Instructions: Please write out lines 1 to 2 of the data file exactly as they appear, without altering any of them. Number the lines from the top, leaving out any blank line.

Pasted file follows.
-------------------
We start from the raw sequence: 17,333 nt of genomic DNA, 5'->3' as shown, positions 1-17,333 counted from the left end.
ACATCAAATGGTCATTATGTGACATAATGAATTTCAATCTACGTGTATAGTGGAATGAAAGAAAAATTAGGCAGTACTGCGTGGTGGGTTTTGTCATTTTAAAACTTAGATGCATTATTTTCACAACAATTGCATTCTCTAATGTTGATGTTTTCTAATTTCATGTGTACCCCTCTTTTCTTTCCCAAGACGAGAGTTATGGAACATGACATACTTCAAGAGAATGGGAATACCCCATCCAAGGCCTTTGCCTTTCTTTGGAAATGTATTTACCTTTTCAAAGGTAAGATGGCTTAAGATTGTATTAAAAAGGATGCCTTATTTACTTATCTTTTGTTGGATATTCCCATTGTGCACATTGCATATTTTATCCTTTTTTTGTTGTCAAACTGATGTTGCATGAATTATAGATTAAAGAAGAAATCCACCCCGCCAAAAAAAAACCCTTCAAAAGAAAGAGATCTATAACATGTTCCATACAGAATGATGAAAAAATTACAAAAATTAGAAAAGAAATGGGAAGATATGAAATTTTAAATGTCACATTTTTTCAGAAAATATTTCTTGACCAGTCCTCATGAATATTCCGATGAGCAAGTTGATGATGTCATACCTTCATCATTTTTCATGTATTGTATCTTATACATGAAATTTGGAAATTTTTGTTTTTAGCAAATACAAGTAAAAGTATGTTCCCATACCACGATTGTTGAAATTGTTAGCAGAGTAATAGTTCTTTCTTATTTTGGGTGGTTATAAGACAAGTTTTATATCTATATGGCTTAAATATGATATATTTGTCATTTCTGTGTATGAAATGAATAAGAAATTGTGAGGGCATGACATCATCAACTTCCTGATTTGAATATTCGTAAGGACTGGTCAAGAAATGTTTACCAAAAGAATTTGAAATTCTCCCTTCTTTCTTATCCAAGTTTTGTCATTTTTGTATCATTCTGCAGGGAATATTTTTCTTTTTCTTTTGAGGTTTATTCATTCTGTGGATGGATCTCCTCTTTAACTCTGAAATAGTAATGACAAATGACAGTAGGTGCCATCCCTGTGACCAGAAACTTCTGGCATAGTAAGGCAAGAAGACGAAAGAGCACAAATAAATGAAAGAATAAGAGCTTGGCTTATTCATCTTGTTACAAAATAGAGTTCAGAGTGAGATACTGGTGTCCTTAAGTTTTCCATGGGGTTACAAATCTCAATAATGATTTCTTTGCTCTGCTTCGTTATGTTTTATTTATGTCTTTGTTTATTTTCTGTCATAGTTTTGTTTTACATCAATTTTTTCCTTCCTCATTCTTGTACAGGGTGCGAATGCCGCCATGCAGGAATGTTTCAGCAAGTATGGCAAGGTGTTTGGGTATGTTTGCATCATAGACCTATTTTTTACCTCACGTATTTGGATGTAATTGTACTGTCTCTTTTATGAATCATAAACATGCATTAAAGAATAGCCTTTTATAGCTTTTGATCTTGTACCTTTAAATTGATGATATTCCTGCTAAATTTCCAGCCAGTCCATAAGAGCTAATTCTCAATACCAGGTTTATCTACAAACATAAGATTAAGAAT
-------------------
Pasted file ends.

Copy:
We start from the raw sequence: 17,333 nt of genomic DNA, 5'->3' as shown, positions 1-17,333 counted from the left end.
ACATCAAATGGTCATTATGTGACATAATGAATTTCAATCTACGTGTATAGTGGAATGAAAGAAAAATTAGGCAGTACTGCGTGGTGGGTTTTGTCATTTTAAAACTTAGATGCATTATTTTCACAACAATTGCATTCTCTAATGTTGATGTTTTCTAATTTCATGTGTACCCCTCTTTTCTTTCCCAAGACGAGAGTTATGGAACATGACATACTTCAAGAGAATGGGAATACCCCATCCAAGGCCTTTGCCTTTCTTTGGAAATGTATTTACCTTTTCAAAGGTAAGATGGCTTAAGATTGTATTAAAAAGGATGCCTTATTTACTTATCTTTTGTTGGATATTCCCATTGTGCACATTGCATATTTTATCCTTTTTTTGTTGTCAAACTGATGTTGCATGAATTATAGATTAAAGAAGAAATCCACCCCGCCAAAAAAAAACCCTTCAAAAGAAAGAGATCTATAACATGTTCCATACAGAATGATGAAAAAATTACAAAAATTAGAAAAGAAATGGGAAGATATGAAATTTTAAATGTCACATTTTTTCAGAAAATATTTCTTGACCAGTCCTCATGAATATTCCGATGAGCAAGTTGATGATGTCATACCTTCATCATTTTTCATGTATTGTATCTTATACATGAAATTTGGAAATTTTTGTTTTTAGCAAATACAAGTAAAAGTATGTTCCCATACCACGATTGTTGAAATTGTTAGCAGAGTAATAGTTCTTTCTTATTTTGGGTGGTTATAAGACAAGTTTTATATCTATATGGCTTAAATATGATATATTTGTCATTTCTGTGTATGAAATGAATAAGAAATTGTGAGGGCATGACATCATCAACTTCCTGATTTGAATATTCGTAAGGACTGGTCAAGAAATGTTTACCAAAAGAATTTGAAATTCTCCCTTCTTTCTTATCCAAGTTTTGTCATTTTTGTATCATTCTGCAGGGAATATTTTTCTTTTTCTTTTGAGGTTTATTCATTCTGTGGATGGATCTCCTCTTTAACTCTGAAATAGTAATGACAAATGACAGTAGGTGCCATCCCTGTGACCAGAAACTTCTGGCATAGTAAGGCAAGAAGACGAAAGAGCACAAATAAATGAAAGAATAAGAGCTTGGCTTATTCATCTTGTTACAAAATAGAGTTCAGAGTGAGATACTGGTGTCCTTAAGTTTTCCATGGGGTTACAAATCTCAATAATGATTTCTTTGCTCTGCTTCGTTATGTTTTATTTATGTCTTTGTTTATTTTCTGTCATAGTTTTGTTTTACATCAATTTTTTCCTTCCTCATTCTTGTACAGGGTGCGAATGCCGCCATGCAGGAATGTTTCAGCAAGTATGGCAAGGTGTTTGGGTATGTTTGCATCATAGACCTATTTTTTACCTCACGTATTTGGATGTAATTGTACTGTCTCTTTTATGAATCATAAACATGCATTAAAGAATAGCCTTTTATAGCTTTTGATCTTGTACCTTTAAATTGATGATATTCCTGCTAAATTTCCAGCCAGTCCATAAGAGCTAATTCTCAATACCAGGTTTATCTACAAACATAAGATTAAGAAT